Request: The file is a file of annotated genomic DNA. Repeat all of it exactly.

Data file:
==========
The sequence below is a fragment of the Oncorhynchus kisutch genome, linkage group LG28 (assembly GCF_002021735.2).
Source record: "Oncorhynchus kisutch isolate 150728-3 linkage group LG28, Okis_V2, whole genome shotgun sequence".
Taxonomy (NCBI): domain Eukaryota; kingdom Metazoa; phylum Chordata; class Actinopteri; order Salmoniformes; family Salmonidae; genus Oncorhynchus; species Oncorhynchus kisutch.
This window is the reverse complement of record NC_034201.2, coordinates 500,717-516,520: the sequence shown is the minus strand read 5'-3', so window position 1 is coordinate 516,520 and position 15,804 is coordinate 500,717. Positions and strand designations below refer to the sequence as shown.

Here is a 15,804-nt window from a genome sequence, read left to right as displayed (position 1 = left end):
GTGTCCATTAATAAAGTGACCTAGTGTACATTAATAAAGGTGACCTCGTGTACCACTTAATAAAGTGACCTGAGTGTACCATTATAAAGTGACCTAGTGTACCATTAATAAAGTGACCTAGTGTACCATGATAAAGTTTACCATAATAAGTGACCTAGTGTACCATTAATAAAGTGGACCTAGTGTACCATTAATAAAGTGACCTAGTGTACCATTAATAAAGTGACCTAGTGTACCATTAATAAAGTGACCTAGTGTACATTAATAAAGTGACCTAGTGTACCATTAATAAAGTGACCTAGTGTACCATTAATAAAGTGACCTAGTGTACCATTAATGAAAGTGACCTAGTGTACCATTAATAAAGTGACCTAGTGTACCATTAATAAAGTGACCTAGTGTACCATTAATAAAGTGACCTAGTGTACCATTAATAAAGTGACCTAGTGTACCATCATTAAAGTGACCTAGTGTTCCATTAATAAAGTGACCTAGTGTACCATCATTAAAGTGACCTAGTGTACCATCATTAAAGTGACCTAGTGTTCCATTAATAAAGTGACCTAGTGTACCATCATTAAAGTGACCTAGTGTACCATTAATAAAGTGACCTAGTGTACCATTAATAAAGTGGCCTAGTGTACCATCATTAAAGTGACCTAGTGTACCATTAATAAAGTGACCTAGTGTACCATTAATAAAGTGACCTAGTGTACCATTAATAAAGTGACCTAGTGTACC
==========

The sequence below is a fragment of the Oncorhynchus kisutch genome, linkage group LG28 (assembly GCF_002021735.2).
Source record: "Oncorhynchus kisutch isolate 150728-3 linkage group LG28, Okis_V2, whole genome shotgun sequence".
Taxonomy (NCBI): domain Eukaryota; kingdom Metazoa; phylum Chordata; class Actinopteri; order Salmoniformes; family Salmonidae; genus Oncorhynchus; species Oncorhynchus kisutch.
This window is the reverse complement of record NC_034201.2, coordinates 500,717-516,520: the sequence shown is the minus strand read 5'-3', so window position 1 is coordinate 516,520 and position 15,804 is coordinate 500,717. Positions and strand designations below refer to the sequence as shown.

Here is a 15,804-nt window from a genome sequence, read left to right as displayed (position 1 = left end):
GTGTCCATTAATAAAGTGACCTAGTGTACATTAATAAAGGTGACCTCGTGTACCACTTAATAAAGTGACCTGAGTGTACCATTATAAAGTGACCTAGTGTACCATTAATAAAGTGACCTAGTGTACCATGATAAAGTTTACCATAATAAGTGACCTAGTGTACCATTAATAAAGTGGACCTAGTGTACCATTAATAAAGTGACCTAGTGTACCATTAATAAAGTGACCTAGTGTACCATTAATAAAGTGACCTAGTGTACATTAATAAAGTGACCTAGTGTACCATTAATAAAGTGACCTAGTGTACCATTAATAAAGTGACCTAGTGTACCATTAATGAAAGTGACCTAGTGTACCATTAATAAAGTGACCTAGTGTACCATTAATAAAGTGACCTAGTGTACCATTAATAAAGTGACCTAGTGTACCATTAATAAAGTGACCTAGTGTACCATCATTAAAGTGACCTAGTGTTCCATTAATAAAGTGACCTAGTGTACCATCATTAAAGTGACCTAGTGTACCATCATTAAAGTGACCTAGTGTTCCATTAATAAAGTGACCTAGTGTACCATCATTAAAGTGACCTAGTGTACCATTAATAAAGTGACCTAGTGTACCATTAATAAAGTGGCCTAGTGTACCATCATTAAAGTGACCTAGTGTACCATTAATAAAGTGACCTAGTGTACCATTAATAAAGTGACCTAGTGTACCATTAATAAAGTGACCTAGTGTACC